On this day in labor history, the year was 1937.
That was the day the United States Supreme Court decided the case, National Labor Relations Board v. Jones & Laughlin Steel Corporation.
This case declared that the National Labor Relations Act of 1935 was constitutional.
Also known as the Wagner Act, it is a key statute that provides the legal basis for private sector workers to organize, collectively bargain and strike.
Jones & Laughlin Steel, the fourth largest steel producer in the country at the time, had fired several workers trying to organize with the Steel Workers Organizing Committee in Aliquippa, Pennsylvania in 1935.
The NLRB had originally ruled against the company and ordered the workers reinstated with full back pay.
But J&L refused, arguing that the Act was unconstitutional on the basis that the federal government did not have the right to regulate interstate commerce.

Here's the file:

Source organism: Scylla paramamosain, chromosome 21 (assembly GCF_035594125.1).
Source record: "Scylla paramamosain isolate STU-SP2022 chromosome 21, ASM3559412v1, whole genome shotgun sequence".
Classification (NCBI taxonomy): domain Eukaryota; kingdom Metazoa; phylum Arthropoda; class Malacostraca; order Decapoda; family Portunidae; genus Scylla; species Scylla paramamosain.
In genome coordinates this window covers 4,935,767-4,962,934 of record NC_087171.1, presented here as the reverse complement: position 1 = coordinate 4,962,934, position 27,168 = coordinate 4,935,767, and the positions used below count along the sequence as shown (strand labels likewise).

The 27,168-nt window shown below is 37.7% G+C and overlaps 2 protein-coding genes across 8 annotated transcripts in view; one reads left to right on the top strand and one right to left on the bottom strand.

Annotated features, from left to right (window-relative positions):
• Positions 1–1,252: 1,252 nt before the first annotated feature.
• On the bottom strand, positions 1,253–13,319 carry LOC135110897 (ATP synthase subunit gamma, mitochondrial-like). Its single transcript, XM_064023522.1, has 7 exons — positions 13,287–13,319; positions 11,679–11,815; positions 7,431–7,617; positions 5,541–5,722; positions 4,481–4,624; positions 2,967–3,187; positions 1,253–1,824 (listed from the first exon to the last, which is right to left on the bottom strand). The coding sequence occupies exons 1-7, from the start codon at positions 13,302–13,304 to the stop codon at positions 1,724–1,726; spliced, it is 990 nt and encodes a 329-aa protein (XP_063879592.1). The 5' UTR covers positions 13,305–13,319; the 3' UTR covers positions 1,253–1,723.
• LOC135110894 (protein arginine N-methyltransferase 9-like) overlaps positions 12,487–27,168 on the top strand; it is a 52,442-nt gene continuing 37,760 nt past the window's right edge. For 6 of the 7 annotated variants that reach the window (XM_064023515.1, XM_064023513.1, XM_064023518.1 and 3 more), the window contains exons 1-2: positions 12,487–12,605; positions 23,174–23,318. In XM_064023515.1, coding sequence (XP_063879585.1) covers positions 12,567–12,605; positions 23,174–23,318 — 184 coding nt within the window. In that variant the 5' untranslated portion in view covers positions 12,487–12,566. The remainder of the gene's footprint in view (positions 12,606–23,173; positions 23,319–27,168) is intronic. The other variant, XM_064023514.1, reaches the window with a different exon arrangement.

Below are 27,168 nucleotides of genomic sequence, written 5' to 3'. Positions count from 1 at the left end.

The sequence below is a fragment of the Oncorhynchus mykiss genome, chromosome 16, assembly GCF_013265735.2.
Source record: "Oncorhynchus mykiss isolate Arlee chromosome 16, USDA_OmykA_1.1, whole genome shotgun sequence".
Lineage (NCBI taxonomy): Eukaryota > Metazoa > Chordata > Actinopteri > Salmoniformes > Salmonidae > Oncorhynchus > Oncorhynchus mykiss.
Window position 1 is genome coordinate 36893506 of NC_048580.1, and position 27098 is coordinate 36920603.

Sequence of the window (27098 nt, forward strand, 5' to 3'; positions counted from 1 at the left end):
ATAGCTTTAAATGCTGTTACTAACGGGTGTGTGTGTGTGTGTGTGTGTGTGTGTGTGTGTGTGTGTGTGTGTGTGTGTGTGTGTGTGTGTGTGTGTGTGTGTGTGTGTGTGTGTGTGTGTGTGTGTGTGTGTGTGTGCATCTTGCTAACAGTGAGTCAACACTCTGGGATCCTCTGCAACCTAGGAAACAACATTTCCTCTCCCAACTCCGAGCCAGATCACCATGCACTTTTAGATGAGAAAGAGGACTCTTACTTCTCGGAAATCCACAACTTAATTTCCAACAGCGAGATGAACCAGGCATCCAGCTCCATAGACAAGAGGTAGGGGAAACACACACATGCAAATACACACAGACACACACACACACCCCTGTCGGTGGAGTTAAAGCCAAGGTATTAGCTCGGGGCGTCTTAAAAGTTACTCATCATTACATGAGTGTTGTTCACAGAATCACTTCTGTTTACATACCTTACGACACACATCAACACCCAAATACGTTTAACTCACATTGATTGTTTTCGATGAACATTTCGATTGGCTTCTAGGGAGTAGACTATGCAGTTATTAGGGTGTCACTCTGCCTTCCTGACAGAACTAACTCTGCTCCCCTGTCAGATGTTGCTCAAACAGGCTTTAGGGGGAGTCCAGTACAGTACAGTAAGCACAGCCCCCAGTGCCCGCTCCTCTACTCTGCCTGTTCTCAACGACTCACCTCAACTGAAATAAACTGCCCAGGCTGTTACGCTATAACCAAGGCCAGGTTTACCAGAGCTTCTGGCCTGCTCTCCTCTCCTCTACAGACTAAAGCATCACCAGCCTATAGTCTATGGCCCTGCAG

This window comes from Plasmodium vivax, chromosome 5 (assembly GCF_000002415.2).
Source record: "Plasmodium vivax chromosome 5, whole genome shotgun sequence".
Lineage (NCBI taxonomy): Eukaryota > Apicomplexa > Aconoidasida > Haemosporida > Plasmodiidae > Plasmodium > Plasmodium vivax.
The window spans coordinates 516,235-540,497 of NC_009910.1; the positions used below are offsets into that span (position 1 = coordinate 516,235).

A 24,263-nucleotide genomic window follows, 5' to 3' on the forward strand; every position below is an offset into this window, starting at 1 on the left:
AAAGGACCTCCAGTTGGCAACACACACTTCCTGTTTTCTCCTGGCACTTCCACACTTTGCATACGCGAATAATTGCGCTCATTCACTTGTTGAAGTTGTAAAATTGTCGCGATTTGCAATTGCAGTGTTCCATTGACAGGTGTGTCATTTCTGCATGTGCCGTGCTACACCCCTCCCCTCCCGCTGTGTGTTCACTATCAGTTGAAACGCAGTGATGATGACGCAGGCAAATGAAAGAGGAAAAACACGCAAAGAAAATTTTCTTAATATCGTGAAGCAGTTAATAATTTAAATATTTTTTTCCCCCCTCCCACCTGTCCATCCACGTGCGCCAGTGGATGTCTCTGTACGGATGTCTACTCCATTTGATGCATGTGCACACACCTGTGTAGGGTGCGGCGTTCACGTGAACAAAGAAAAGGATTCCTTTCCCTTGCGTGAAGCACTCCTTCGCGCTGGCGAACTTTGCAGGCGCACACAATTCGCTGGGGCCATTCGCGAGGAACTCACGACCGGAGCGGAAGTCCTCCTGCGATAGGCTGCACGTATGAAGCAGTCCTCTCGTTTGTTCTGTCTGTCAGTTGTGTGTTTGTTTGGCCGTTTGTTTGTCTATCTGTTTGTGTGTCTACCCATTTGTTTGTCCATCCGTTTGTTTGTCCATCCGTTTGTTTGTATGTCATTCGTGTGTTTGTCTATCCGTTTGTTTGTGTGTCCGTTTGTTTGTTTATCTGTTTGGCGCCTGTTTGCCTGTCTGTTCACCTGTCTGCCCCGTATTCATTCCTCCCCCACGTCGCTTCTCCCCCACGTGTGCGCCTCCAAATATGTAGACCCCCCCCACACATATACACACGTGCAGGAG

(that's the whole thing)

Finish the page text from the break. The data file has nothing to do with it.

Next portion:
In a five to four decision, the US Supreme Court ruled that labor-management disputes did affect interstate commerce and thus, were subject to federal regulation.
Historian James Pope notes that the statute was upheld only after a “massive wave of worker militancy, punctuated by the spectacular six-week sit-down strike at General Motors’ plants in Flint Michigan, demonstrated what might have happened if the court decided the case differently.”
And in his book, The Last Great Strike: Little Steel, The CIO, and The Struggle for Labor Rights in New Deal America, legal scholar Ahmed White adds that “the case was decided only after two years of legal uncertainty… Before Jones & Laughlin was decided, CIO unions were already negotiating and signing collective bargaining agreements.”
Ruling the Wagner Act constitutional has nonetheless benefitted millions of workers for decades.